The LDS Church has just recently made some very significant improvements to its mission by refocusing on ministering. During the last General Conference, President Nelson did away with the old Home Teaching (HT) and Visiting Teaching (VT) programs to focus more on ministering. This transition had been in the works for several years beginning with training that instructed HT/VT to prioritize the people and families we were assigned to minister to. And then just before General Conference (GC), it was announced that the Ensign/Liahona would no longer feature the usual monthy “First Presidency Message”. The internet was abuzz with anticipation of changes just prior to GC.
As a newly called Ministering Coordinator, I am excited to be on the front lines during this transition and excited to be a part of the calculus involved in its implementation. Having been involved in numerous discussions with other ward and stake leaders on this new “non-program”, I do have some observations about the old HT/VT vs. the new simplified and inspired focus on ministering.
First, the LDS Church does not have a professional clergy. Our local bishops/pastors and other leaders are not paid, and must balance church responsibilities and callings with career and family. Our bishops simply cannot do all the required ministering themselves. The LDS Church has always delegated ministering responsibilities out to individual members and families. The LDS members have always had a wonderful Christian tradition and culture of ministering to each other.
The old HT/VT program assigned 2 male and 2 female members a list of between 5-10 other individuals or families to minister to. HT, for example, was counted when the assigned companionship sat down with their assigned families in their home and taught the “First Presidency Message”. As society has evolved, these proscribed visits have become increasingly difficult and compliance has been poor. I know my home ward/congregation sometimes reported monthly HT compliance in the 15-20% range.
15% compliance is just awful. I continually carried a nagging burden of guilt and frustration at not being able to consistently 100% comply with the proscribed monthly visit and message. But while HT/VT numbers were poor, the real work of ministering was happening all along. The HT/VT program just wasn’t measuring it. Blessings were being given, hospitals visited, meals were prepared and delivered, fallen trees were cleared, firewood was cut, and families were moved in and out. The HT/VT lesson was proscribed as a way for members to get into the homes and as a means to get to know one another so as to create opportunities to be involved in each others lives and to minister. The ministering was happening, even though the monthly sit-down lessons were not.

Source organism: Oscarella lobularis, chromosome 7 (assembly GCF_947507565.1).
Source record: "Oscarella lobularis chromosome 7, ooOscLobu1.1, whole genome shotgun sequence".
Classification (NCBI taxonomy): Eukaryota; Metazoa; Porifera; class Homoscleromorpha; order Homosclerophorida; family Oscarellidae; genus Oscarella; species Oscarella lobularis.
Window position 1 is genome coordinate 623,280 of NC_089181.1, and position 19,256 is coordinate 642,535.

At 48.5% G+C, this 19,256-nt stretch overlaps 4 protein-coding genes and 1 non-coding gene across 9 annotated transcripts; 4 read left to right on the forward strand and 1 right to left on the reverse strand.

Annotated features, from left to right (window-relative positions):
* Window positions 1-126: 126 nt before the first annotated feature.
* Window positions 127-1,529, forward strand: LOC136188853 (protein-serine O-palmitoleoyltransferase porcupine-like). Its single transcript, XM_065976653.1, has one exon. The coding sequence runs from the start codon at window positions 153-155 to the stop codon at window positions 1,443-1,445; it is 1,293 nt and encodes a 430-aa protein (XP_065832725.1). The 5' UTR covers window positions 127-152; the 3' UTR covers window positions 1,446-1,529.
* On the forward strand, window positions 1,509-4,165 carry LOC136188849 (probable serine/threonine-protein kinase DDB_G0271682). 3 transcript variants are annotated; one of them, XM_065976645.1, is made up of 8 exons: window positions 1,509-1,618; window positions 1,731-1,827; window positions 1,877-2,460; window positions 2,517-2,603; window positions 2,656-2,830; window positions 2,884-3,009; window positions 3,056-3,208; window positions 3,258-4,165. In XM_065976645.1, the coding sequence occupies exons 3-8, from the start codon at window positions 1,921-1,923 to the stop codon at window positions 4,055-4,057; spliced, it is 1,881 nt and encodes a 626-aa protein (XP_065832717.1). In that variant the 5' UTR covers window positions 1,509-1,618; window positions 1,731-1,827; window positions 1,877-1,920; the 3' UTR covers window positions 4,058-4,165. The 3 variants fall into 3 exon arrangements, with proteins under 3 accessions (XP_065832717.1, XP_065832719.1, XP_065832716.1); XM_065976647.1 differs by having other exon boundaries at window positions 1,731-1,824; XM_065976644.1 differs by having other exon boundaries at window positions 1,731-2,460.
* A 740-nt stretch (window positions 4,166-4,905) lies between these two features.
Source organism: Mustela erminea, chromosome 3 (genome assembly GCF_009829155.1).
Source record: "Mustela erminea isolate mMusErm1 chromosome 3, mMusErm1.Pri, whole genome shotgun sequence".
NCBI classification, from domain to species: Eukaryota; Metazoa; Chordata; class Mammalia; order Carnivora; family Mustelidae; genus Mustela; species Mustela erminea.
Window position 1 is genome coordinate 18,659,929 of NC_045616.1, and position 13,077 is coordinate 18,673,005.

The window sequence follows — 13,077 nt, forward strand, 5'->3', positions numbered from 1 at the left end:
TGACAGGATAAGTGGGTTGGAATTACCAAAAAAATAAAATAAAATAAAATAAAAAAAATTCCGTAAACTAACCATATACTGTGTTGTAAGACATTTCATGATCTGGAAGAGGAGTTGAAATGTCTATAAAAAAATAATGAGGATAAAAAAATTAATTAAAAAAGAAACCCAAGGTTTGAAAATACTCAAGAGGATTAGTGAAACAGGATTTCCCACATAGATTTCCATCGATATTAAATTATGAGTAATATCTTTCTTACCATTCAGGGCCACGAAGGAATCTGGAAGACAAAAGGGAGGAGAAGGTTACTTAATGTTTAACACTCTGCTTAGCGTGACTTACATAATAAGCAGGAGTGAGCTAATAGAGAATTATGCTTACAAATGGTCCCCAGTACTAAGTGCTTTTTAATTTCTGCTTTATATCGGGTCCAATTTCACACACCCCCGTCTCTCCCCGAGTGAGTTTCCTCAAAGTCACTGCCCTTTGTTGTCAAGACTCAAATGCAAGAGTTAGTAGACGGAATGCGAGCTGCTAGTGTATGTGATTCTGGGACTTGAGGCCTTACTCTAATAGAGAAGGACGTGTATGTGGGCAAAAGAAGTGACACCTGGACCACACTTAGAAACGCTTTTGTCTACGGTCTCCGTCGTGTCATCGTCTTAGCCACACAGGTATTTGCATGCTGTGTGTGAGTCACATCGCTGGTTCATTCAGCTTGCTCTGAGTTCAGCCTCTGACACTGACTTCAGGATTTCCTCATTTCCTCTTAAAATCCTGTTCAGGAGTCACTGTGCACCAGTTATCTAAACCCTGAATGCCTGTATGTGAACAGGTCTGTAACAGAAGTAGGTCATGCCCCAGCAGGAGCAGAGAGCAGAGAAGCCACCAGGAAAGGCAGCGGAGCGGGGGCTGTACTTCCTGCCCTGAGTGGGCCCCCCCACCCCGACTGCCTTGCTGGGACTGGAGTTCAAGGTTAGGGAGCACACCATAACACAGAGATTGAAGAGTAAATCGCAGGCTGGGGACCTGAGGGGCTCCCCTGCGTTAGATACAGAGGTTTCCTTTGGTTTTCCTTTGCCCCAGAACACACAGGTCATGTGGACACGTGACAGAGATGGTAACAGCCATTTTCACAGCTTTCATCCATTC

I think our social culture has changed considerably in the last 20 years. With the advent of the internet and social media, people are much more open with what’s going on in their lives, even if they may not always physically visit each other’s homes. LDS Church leadership recognized this culture shift and simplified and refocused the HT/VT programs onto pure ministering.
As part of this simplification and refocusing, LDS congregations have combined their men’s organizations. In the past, the men were divided up into generally younger Elders and older High Priests. HT responsibilities were divided between these quorums. However, this division sometimes made it difficult to efficiently carry out the HT program. High Priests are generally very enthusiastic, and experienced ministers. Instead of pairing 2 seasoned High Priests together, it’s much more efficient to pair someone strong with someone weaker. In this way, the most consistent ministers are maximally spread out among the membership. Also, strong High Priests are more likely to mentor weaker Elders into becoming excellent future ministers.
The new LDS focus on ministering (not a program) will greatly increase the efficiency and effectively of LDS ministering efforts. With the old HT/VT program consider that the most active LDS families were much more than just double-covered.
1. Assigned HT Companionship (2)
2. Assigned VT Companionship (2)
3. Husband’s HT Companion (1)
4. Wife’s VT Companion (1)
5. Husband’s HT Assigned Families (#)
6. Wife’s VT Assigned Families (#)
7. Bishop and Church Leadership (#)
8. Church Calling Associates (#)
9. Church Friends (#)
Strong active LDS Families have a huge extensive ministering network. For these active families, ministering support can come from any of these 9 sources. While less-active or new members often have a much smaller network and pool of potential assistance and ministering support. A new or returning member may not have many friends, they are less likely to have a calling or be assigned as a HT/VT. New members may join the Church only knowing the missionaries. However, these missionaries are routinely transferred out of the area after only a couple of months. New and returning member are lucky to be assigned good HT/VT’s who consistently visit. However, Ward Councils usually do a good job of making these assignments. With this new focus on ministering, I am hopeful the highest priority members will be set up with the larger and better ministering networks.
For maximal efficiency, in addition to being covered by priesthood ministering district leader (Captain of 10), the strongest members could simply be assigned to mutually minister to their ministering companions, friends or close associations via their callings. This strategy would better prevent the unnecessary duplication of effort for those who least need it.